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March 24th, 2013, 09:51 AM   #1
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Primitive Statements

I think I have statements down, but am a little confused about primitive statements. Here is the problem:

Determine whether each of the following sentences is a statement:

a) In 2003 George W. Bush was the president of the United States.
b) x+3 is a positive integer.
c) Fifteen is an even number.
d) If Jennifer is late for the party, then her cousin Zachary will be quite angry.
e) What time is it?
f) As of June 30, 2003, Christine Marie Evert had won the French Open a record seven times.

From what I can gather, (a), (c), and (f) are statements because they are either true or false. Is this correct?

Here is the second part of the question. Identify the primitive statements of (a) through (f). Primitive statements cannot be broken down into anything simpler.

So, only (c) is a primitive statement, correct?
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March 24th, 2013, 09:52 AM   #2
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Re: Primitive Statements

Or would you break down the statements into primitive statements too? Such as:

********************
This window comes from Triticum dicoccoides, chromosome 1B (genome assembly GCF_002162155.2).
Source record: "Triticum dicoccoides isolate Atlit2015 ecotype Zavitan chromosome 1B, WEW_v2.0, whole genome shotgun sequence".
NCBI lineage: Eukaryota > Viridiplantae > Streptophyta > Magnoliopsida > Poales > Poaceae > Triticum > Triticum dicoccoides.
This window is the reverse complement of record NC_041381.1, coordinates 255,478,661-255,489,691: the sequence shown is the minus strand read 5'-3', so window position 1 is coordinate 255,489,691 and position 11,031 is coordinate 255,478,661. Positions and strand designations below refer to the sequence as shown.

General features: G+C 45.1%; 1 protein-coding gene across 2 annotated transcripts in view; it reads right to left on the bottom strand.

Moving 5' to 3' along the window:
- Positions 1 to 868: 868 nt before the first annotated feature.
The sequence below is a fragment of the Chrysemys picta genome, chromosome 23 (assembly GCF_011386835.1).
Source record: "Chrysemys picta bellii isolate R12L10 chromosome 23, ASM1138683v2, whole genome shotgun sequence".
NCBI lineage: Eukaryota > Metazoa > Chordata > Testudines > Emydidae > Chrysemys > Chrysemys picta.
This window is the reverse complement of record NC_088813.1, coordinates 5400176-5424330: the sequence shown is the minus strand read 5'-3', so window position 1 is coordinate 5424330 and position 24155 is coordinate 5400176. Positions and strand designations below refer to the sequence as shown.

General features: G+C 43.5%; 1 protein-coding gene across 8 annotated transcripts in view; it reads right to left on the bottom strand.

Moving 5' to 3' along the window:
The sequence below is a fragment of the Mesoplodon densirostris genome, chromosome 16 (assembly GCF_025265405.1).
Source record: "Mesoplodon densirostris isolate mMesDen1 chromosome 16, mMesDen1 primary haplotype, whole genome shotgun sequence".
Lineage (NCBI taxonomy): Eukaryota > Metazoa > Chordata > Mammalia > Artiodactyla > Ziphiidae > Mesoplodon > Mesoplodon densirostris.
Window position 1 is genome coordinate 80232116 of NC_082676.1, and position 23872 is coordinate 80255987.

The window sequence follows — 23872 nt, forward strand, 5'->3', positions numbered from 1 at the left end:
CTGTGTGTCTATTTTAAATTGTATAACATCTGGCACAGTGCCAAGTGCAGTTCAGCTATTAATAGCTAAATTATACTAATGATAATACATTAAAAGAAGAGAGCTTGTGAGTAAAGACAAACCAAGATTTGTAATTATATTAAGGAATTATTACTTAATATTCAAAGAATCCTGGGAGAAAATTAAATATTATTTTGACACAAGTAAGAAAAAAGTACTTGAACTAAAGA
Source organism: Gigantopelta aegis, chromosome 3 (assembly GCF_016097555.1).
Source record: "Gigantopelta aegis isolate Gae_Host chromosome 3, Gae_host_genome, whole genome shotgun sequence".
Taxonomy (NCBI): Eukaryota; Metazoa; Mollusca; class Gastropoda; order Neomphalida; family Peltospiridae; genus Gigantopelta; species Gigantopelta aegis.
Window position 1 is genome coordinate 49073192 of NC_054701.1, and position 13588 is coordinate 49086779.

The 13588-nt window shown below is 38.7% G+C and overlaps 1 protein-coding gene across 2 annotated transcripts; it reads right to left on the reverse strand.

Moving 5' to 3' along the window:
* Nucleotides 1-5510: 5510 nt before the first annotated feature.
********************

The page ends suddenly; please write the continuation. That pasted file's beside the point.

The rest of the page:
(a) In 2003, George W Bush was the President of the United States.

Would you say that:

"George W Bush was the President" as a primitive statement?
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March 24th, 2013, 11:10 AM   #3
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Re: Primitive Statements

I would say that all but e are statements.

I think the second part of the question is not to identify which of these are primitive but rather to break each down into primitive statements. So the compound statement in d can be broken down into If (Jennifer is late for the party), then ([Jennifer's] cousin Zachary will be quite angry).
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March 24th, 2013, 11:23 AM   #4
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Re: Primitive Statements

Thank you for your quick reply. I actually see that (b) would be either true or false, but is (d)?

Because how can you determine that it is either true or false, but not both? Wouldn't it depend on the person you are asking? Which would make it undetermined?
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March 24th, 2013, 12:20 PM   #5
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Re: Primitive Statements

Quote:
Originally Posted by rhymin
Thank you for your quick reply. I actually see that (b) would be either true or false, but is (d)?

Because how can you determine that it is either true or false, but not both? Wouldn't it depend on the person you are asking? Which would make it undetermined?
I'm supposing they have a particular person (and party) in mind. You could then find the truth value of the two parts and decide the truth or falsity of the implication.
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